How to Choose the Right Sunglasses for Fishing
By John Kumiski Submitted On January 22, 2012
For some, the process of choosing sunglasses can be difficult and frustrating. For others it is educational, an adventurous experience- searching, reading, inquiring, trying, feeling, fitting, seeing, looking, and finally, choosing. The process does not have to be confusing or overwhelming. If you’re aware of just a few important points you can not only make the process fun, but also insure you will actually choose the glasses that will best suit your needs.
A polarizing lens, essential for fishing and highly desirable for driving, acts something like a microscopic set of blinds, eliminating all wavelengths of light that are not parallel to the lines of the filter within the lens. By doing so they eliminate glare, making it possible to see into the water, and reduce eyestrain on the wearer.
It is essential to understand what the “right” glasses are. Simply put, the best sunglasses are the ones that you will actually want to wear when outdoors.
Drew Simmons of Smith Optics says, “Choosing the right glasses comes down to three things- fit, lens color and material, and frame style and color.”
Fit and comfort are crucial. Take time to try on sunglasses and consider how they feel. They should be comfortable and secure. If you’re a fisherman they should eliminate most light that might come in from around the periphery of the frame. They should not be sliding down your nose, pinching your temples, or hurting your ears. A high performance polarizing lens does not protect you if it’s not on your face. Your glasses should fit so well that you forget they are there.
Lenses present a more complex topic. First of all, lenses are made of either glass or one of two types of plastic. Optical quality glass lenses provide the clearest vision because they are ground and polished like a fine camera lens, so the surface of the lenses are free of any imperfections. Optical-quality glass sunglass lenses are chemically or heat treated to make them impact-resistant. While glass is heavier than plastic, it keeps its shape when heat is applied. This means that glass lenses will do better than plastic if accidentally left on a dashboard in hot afternoon sun. Glass is more scratch-resistant than plastic. However, glass lenses are not shatterproof. If you hit yourself in the face with a jig those glasses could break, with predictably ugly results.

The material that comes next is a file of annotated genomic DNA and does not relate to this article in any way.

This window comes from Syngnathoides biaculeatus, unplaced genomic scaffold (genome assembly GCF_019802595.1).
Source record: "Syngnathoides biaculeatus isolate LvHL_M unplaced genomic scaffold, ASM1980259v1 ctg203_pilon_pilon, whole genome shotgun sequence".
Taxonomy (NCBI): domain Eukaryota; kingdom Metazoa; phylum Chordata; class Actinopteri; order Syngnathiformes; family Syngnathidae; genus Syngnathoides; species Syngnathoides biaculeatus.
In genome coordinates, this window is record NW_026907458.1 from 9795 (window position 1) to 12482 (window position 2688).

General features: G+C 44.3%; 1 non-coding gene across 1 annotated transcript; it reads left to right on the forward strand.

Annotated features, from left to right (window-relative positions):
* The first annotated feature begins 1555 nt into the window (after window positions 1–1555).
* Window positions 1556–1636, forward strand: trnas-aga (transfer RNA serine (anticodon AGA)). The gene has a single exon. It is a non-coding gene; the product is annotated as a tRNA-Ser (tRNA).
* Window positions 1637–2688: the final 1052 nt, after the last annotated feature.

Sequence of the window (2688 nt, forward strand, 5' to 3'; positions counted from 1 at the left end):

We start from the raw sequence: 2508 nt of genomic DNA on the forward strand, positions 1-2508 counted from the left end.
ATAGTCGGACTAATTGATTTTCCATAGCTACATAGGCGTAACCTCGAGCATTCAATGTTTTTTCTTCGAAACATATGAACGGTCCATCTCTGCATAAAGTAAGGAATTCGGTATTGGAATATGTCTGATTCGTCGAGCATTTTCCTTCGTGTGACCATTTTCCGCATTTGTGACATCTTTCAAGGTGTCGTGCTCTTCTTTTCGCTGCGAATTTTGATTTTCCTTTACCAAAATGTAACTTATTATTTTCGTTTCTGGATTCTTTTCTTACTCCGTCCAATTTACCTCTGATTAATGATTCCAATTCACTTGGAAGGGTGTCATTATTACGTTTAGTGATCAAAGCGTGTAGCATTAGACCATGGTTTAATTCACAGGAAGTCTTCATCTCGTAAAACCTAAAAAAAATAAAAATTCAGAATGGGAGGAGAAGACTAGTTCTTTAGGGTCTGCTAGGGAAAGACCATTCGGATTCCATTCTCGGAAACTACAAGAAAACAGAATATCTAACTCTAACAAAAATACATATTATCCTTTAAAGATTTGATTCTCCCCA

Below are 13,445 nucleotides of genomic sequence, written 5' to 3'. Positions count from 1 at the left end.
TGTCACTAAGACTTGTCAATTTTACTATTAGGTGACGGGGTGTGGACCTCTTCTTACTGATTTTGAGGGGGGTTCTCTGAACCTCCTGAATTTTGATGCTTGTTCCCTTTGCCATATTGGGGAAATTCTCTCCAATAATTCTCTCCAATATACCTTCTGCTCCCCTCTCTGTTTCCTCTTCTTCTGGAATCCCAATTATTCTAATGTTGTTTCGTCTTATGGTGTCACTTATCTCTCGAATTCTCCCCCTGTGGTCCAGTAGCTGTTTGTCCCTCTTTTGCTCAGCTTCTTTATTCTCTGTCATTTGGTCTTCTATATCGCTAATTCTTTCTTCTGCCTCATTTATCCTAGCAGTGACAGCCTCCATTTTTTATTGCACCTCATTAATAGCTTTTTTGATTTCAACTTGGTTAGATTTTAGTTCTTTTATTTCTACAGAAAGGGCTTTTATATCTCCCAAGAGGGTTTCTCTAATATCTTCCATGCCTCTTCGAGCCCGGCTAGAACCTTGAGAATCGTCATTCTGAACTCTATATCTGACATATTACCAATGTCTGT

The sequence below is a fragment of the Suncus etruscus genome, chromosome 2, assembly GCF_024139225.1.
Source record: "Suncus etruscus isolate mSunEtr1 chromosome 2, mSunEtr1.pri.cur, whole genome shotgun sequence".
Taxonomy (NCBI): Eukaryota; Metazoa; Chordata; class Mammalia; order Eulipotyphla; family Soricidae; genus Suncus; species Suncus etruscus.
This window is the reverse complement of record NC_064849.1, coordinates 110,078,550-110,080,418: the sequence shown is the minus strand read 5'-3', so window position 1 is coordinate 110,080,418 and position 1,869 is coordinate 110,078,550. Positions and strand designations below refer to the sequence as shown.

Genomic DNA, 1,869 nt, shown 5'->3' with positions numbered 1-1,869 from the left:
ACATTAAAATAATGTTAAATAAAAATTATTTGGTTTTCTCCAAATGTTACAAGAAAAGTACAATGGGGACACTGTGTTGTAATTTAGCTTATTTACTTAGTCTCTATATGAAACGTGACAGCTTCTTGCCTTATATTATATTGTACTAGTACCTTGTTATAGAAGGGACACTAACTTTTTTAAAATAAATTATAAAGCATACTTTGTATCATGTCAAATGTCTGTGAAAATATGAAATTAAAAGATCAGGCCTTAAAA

The two types of plastic used in quality eyewear are CR-39 and polycarbonate. The CR-39 is an optical quality plastic made of hard resin. It’s generally considered the best, and is the most common plastic used for sunglass lenses. It weighs half as much as glass, which means it is not heavy on the face. It exceeds requirements for impact-resistance because of its molecular structure.
Compared to CR-39 and glass, polycarbonate plastic weighs the least and is the most impact-resistant. Polycarbonate is a great choice for those individuals who want really rugged sunglasses, including people who engage in outdoor activities and fast-action sports. Polycarbonate is widely used, and is considered the second most common optical plastic. One drawback is an increased susceptibility to scratching and abrasion, but with a hard-coat applied its scratch-resistance is similar to that of CR-39.